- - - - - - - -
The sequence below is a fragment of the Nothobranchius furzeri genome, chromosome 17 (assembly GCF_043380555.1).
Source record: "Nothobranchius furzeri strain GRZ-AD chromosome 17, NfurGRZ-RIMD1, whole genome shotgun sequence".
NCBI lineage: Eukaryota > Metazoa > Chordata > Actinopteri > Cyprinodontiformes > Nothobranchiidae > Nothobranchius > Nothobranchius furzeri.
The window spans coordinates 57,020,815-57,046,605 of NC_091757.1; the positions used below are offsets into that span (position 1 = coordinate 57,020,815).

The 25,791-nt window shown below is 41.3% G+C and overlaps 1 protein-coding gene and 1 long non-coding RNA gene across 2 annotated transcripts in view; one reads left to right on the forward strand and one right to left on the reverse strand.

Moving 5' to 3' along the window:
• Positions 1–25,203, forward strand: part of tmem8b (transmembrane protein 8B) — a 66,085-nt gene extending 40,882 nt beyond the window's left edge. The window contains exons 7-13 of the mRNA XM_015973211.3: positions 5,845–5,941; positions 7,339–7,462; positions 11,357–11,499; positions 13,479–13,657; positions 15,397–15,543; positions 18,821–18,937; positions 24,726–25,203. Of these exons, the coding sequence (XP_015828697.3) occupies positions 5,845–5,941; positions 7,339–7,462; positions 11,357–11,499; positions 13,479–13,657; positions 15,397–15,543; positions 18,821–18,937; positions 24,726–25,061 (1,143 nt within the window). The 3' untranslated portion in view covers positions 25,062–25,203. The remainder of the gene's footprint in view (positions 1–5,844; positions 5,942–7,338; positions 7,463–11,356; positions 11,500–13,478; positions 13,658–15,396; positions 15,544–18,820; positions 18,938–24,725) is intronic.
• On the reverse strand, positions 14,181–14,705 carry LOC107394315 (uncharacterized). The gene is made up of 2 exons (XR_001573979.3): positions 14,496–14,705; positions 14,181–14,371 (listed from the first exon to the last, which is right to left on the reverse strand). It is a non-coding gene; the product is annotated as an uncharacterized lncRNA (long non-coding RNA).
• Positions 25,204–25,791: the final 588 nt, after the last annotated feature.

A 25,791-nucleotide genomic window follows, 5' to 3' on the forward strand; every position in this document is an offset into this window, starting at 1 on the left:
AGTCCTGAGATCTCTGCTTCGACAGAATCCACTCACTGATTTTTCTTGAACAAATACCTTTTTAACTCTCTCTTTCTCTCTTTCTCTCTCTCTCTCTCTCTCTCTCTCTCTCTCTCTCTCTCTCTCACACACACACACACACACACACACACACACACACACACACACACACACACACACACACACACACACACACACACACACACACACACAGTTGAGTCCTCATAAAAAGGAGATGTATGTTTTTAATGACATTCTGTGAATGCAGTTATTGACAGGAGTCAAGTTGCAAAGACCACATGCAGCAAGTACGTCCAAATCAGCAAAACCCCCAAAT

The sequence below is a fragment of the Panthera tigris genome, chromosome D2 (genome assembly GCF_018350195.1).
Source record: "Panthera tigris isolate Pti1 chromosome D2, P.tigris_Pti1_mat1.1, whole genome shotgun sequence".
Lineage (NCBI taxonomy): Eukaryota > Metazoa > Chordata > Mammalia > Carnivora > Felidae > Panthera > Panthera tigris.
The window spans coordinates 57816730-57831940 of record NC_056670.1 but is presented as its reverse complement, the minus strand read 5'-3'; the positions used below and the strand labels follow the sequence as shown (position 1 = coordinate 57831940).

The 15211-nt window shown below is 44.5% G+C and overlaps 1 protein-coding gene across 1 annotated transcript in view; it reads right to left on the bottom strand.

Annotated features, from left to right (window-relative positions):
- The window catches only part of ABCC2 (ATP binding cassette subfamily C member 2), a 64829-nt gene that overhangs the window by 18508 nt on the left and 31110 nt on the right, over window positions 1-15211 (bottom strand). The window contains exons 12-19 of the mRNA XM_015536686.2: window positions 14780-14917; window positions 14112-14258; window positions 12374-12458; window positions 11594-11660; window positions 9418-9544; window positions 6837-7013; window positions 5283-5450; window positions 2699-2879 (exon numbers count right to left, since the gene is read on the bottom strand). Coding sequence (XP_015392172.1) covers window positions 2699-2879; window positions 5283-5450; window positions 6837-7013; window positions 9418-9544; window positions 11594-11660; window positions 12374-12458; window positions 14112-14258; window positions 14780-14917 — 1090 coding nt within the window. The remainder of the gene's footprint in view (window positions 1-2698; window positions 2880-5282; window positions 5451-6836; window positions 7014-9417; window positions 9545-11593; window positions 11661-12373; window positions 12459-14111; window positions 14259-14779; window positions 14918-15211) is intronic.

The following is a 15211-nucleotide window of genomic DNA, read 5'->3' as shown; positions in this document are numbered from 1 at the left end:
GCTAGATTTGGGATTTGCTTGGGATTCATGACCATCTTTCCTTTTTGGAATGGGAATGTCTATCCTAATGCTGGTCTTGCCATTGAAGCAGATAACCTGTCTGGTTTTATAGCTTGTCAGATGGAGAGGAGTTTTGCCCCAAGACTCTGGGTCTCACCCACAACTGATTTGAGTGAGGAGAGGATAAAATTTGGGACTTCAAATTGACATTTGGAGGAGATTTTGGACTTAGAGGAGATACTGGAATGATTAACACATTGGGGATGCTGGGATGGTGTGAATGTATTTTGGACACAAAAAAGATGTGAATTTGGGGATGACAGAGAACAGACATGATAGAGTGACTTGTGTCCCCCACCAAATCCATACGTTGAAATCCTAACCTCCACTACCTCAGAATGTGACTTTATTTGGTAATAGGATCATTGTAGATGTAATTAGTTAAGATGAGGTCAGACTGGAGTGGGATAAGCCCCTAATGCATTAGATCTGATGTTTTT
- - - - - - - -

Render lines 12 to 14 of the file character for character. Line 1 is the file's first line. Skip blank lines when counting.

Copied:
The sequence below is a fragment of the Panthera tigris genome, chromosome D2 (genome assembly GCF_018350195.1).
Source record: "Panthera tigris isolate Pti1 chromosome D2, P.tigris_Pti1_mat1.1, whole genome shotgun sequence".
Lineage (NCBI taxonomy): Eukaryota > Metazoa > Chordata > Mammalia > Carnivora > Felidae > Panthera > Panthera tigris.